Different types of stem cells rely on different metabolic pathways for energy, for example, cancer stem cells rely on glycolysis (Chen. 2016), whereas hematopoietic progenitors use both anabolic glycolysis and oxidative phosphorylation (Piccoli, et. al. 2005). However, stem cells can also utilize mitochondrial fatty acid oxidation in addition to glycolysis during self-renewal. Inhibition of this process alters the asymmetric division properties of stem cells resulting in a loss of their ability to maintain a reserve pool during an expansion (Ito et. al. 2012). Indeed, asymmetrical stem cell division provides a mechanism to clear away older mitochondria from this reserve pool and help maintain the ‘stemminess’ of the stem cell population. Interestingly, during conversion, induced pluripotent stem cells (iPSCs) display a transition from oxidative phosphorylation to glycolysis that correlates with a change in mitochondrial morphology to a more immature state (Prigione et. al. 2010).

Mitochondria have also been shown to program stem cell fate through the movement of mitochondrial-derived TCA cycle intermediate metabolites such as acetyl-CoA, α-ketoglutarate, and citrate into the nucleus where they impose epigenetic regulation of DNA and histones. Furthermore, the generation of reactive oxygen species (ROS) by mitochondria has also been shown to regulate somatic stem cell fate, with an increase in ROS being associated with a decrease in the regeneration potential of human mesenchymal stem cells, correlating with progenitor commitment and differentiation.

Flow cytometry represents one of the few platforms that can comprehensively interrogate the mitochondrial status of stem cells and describe the mitochondrial mass, ROS, mtDNA copy number, and mitochondrial volume (Liang, et. al. 2021). This type of research has important implications for how stem cells such as hematopoietic stem cells are expanded ex vivo for clinical applications to maximize their self-renewal properties and more fully understand the mechanisms underlying stem cell fate decision-making (Vannini et. al 2016).

Final Thoughts

Mitochondrial abnormalities are now known to be associated with the pathogenesis of a wide range of cellular-degenerative – and hyperproliferative diseases. As such, they are now being evaluated for early diagnostic applications and as therapeutic targets across many areas of medicine.

Therapeutic intervention at the mitochondrial level has been envisioned for several neurodegenerative diseases including Alzheimer’s disease, Parkinson’s disease, Huntingdon’s disease, and Amyotrophic lateral sclerosis (ALS). Although these diseases have different underlying roots, they all display mitochondrial dysfunction that increases ROS production leading to unmanageable oxidative stress and cell damage. Therapeutic intervention with Dimebon, an antihistamine that appears to stabilize mitochondria, and mitochondrial-targeted metabolic antioxidants (creatine, α-lipoic acid, N-acetyl-carnitine, and coenzyme Q10) and S-S peptides have all shown some promise in managing disease progression in animal models and small clinical trials (Moreira, 2010)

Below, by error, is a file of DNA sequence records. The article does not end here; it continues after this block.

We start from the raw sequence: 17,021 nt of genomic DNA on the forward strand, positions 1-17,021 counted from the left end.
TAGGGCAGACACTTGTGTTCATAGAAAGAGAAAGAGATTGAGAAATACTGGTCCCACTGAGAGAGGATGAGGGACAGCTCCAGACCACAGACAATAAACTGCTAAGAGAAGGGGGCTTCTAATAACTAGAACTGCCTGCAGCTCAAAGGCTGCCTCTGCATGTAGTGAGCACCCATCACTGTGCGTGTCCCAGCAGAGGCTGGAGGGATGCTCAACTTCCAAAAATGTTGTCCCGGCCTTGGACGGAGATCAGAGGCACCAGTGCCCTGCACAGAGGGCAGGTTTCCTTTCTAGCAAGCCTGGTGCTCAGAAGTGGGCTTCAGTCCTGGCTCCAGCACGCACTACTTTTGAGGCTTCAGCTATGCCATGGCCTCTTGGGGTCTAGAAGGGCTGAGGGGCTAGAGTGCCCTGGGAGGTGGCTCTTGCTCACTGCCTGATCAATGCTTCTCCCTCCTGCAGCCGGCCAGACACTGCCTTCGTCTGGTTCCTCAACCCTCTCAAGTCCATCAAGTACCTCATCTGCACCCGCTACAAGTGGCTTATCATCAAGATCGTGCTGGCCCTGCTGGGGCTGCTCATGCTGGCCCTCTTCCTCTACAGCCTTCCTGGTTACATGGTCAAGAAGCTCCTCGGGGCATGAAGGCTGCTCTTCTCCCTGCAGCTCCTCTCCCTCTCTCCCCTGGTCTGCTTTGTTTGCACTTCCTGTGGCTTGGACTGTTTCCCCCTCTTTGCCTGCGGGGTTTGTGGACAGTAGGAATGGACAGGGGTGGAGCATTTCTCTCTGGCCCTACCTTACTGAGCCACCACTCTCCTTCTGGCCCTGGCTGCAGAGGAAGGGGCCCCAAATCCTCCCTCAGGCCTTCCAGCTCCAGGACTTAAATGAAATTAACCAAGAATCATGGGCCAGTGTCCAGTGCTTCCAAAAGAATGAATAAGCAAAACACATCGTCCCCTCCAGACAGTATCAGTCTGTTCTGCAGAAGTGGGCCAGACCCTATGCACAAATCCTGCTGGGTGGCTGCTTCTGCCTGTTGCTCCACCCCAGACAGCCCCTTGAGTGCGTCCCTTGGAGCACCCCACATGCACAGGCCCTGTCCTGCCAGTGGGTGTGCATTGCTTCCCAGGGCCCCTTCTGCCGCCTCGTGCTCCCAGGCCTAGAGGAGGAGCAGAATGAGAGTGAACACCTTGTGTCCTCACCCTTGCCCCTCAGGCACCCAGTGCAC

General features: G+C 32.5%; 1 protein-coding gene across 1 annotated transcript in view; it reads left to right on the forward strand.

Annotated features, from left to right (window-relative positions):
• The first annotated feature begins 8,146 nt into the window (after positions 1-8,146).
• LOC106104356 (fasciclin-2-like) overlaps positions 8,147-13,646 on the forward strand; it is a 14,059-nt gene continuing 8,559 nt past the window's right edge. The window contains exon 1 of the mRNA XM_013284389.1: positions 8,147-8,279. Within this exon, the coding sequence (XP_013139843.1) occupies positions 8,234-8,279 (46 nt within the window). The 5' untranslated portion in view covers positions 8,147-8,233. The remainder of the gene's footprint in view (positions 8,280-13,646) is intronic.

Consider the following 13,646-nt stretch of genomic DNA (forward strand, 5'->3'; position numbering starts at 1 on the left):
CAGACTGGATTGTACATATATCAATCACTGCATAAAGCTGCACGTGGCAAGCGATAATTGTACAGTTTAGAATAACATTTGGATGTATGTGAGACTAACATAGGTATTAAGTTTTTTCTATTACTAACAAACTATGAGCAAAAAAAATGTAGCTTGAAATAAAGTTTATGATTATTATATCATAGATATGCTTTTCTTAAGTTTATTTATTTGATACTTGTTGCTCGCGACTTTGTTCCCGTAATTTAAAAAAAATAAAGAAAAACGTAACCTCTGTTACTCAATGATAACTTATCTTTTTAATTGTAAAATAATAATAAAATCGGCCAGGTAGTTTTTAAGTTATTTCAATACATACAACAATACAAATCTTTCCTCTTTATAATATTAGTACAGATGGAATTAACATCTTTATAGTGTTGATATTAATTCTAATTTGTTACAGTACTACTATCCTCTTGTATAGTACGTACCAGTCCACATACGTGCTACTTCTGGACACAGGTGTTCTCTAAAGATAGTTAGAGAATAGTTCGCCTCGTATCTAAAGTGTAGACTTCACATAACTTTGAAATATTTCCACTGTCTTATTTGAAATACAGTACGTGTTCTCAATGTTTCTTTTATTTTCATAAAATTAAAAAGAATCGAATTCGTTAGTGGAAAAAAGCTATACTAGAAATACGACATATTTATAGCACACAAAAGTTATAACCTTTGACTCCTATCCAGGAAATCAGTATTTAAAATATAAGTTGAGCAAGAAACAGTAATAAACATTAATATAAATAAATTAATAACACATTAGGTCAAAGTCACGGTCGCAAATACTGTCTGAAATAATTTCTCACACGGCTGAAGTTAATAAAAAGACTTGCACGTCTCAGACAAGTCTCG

Similarly, the cardiovascular disease involves mitochondrial function disruption that results in a bioenergetic mismatch between energy supply and demand in cardiac tissues, coupled with an increase in ROS generation resulting in cellular damage. Several drug-based approaches to managing mitochondrial redox regulation and ion transport have been shown to improve cardiac function and metabolism in patients with heart failure.

We know more about mitochondria than any other organelle, and it is clear that they support a diverse array of cellular processes. Flow cytometry is enabling researchers to characterize mitochondria within different cell populations and interrogate their complex functions. This type of research is revealing the role of mitochondria in cellular health, and now mitochondrial-targeted therapies appear to hold great promise, particularly for neurological and metabolic diseases with very few therapeutic options.


  • Das S, Hajnoczky N, Antony AN, Csordas G, Gaspers LD, Clemens DL, Hoek JB, Hajnoczky G: Mitochondrial morphology and dynamics in hepatocytes from normal and ethanol-fed rats. Pflügers Arch 2012;464:101-109.
  • Shenouda SM, Widlansky ME, Chen K, Xu G, Holbrook M, Tabit CE, Hamburg NM, Frame AA, Caiano TL, Kluge MA, Duess MA, Levit A, Kim B, Hartman ML, Joseph L, Shirihai OS, Vita JA: Altered mitochondrial dynamics contributes to endothelial dysfunction in diabetes mellitus. Circulation 2011;124:444-453
  • Saunders JE, Beeson CC, Schnellmann RG. Characterization of functionally distinct mitochondrial subpopulations. J Bioenerg Biomembr. 2013 Feb;45(1-2):87-99. doi: 10.1007/s10863-012-9478-4. Epub 2012 Oct 19. PMID: 23080405; PMCID: PMC3939023